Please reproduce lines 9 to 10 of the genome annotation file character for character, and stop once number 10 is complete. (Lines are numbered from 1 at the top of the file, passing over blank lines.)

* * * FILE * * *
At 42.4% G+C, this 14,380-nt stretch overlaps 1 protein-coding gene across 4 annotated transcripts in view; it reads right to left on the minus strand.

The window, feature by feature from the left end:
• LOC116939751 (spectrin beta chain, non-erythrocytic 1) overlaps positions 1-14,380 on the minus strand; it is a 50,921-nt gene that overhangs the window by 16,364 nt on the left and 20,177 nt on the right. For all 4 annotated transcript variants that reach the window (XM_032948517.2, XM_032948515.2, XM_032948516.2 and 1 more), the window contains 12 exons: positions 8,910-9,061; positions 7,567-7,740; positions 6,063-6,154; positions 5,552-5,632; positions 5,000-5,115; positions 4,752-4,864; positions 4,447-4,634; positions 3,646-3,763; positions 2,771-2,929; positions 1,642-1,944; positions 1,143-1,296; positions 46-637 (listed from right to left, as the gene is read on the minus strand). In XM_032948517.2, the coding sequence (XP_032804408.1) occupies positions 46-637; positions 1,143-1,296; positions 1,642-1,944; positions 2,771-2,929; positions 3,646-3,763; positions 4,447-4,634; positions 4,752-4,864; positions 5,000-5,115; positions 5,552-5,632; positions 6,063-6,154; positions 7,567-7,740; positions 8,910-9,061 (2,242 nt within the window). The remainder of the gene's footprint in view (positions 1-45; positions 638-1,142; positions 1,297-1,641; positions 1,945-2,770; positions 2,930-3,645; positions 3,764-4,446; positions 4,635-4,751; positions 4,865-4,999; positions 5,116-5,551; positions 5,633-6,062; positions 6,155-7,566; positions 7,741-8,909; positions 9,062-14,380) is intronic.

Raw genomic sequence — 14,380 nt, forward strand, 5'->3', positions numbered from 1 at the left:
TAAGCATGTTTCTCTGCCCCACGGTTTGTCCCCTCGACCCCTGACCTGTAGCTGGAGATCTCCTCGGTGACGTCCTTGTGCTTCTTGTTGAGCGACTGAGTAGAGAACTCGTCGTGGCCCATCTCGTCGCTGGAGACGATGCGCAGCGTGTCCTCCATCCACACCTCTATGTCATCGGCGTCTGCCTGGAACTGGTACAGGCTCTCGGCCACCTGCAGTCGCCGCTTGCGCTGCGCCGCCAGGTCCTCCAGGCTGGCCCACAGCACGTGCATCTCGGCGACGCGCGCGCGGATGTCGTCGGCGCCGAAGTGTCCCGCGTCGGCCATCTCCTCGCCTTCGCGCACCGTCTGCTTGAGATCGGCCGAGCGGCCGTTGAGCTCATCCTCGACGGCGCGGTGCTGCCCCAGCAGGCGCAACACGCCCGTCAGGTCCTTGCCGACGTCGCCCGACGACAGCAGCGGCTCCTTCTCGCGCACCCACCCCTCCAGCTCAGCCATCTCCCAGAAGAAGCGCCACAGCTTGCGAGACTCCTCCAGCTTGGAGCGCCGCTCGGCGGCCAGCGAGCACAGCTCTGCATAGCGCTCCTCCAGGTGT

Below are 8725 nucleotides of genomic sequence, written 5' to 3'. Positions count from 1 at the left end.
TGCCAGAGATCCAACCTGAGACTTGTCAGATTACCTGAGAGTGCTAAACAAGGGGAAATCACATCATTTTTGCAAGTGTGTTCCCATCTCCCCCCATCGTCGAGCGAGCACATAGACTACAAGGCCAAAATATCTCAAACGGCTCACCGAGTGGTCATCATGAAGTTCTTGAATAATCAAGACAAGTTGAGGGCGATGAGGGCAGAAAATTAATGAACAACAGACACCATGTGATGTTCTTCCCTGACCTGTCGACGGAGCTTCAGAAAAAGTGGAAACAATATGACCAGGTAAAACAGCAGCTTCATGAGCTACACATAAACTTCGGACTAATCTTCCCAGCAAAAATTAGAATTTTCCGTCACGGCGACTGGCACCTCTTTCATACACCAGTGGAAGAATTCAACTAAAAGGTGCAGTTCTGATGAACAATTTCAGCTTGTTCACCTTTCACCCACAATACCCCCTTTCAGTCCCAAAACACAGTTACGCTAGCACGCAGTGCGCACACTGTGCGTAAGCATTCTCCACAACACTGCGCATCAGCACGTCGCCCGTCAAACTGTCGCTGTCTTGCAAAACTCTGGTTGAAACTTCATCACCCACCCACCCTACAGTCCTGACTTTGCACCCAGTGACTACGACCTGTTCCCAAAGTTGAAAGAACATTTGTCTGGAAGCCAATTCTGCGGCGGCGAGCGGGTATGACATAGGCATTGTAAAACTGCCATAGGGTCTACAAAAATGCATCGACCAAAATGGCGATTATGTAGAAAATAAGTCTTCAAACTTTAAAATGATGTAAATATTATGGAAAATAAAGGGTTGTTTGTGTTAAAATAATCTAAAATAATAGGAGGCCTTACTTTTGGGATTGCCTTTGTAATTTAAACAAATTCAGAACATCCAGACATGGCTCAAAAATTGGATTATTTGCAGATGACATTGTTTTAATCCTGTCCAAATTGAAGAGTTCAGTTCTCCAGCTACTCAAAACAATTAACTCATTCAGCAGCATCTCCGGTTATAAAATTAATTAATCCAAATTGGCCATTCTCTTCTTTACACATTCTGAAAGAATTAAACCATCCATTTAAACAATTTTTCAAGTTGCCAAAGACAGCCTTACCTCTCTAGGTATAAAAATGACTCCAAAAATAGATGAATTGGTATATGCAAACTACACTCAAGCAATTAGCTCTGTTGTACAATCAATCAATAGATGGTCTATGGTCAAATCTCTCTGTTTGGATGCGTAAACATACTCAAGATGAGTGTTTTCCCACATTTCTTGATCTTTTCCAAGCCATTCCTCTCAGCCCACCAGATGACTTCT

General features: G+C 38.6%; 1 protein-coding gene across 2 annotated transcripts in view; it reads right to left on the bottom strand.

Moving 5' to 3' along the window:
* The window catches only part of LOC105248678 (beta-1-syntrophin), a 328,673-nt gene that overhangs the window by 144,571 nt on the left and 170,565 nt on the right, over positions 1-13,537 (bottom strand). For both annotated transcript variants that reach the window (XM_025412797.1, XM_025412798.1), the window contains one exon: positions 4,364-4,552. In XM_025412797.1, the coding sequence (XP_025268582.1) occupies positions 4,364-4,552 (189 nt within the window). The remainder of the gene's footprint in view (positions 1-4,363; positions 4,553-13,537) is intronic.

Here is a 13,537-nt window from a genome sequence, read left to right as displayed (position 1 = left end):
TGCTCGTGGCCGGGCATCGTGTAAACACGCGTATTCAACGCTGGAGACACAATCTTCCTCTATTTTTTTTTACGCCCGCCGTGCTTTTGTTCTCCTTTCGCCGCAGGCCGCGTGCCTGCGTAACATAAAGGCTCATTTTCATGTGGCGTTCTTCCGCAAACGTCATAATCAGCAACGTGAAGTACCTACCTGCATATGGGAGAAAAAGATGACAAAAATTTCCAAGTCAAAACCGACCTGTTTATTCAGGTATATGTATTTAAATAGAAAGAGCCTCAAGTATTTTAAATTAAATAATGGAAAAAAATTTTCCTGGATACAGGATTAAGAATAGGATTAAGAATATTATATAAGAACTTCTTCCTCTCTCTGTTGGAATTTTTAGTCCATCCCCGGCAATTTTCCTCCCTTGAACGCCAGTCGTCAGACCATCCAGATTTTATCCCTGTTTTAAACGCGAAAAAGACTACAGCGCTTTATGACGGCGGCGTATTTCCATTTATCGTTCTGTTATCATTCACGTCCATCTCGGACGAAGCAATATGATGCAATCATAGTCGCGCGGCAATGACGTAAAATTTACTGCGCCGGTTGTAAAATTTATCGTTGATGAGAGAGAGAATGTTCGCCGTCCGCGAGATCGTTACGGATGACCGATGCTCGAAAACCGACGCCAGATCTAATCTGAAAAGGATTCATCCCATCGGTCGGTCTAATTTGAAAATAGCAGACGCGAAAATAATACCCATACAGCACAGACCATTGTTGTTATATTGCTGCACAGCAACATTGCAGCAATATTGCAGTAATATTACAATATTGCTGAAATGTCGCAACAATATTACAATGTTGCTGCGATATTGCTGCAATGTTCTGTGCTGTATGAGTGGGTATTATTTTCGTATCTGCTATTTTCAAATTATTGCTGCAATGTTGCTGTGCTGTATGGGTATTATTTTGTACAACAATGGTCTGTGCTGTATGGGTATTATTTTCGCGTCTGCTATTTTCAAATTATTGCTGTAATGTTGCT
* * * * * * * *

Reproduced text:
Moving 5' to 3' along the window:
* The window catches only part of LOC105248678 (beta-1-syntrophin), a 328,673-nt gene that overhangs the window by 144,571 nt on the left and 170,565 nt on the right, over positions 1-13,537 (bottom strand). For both annotated transcript variants that reach the window (XM_025412797.1, XM_025412798.1), the window contains one exon: positions 4,364-4,552. In XM_025412797.1, the coding sequence (XP_025268582.1) occupies positions 4,364-4,552 (189 nt within the window). The remainder of the gene's footprint in view (positions 1-4,363; positions 4,553-13,537) is intronic.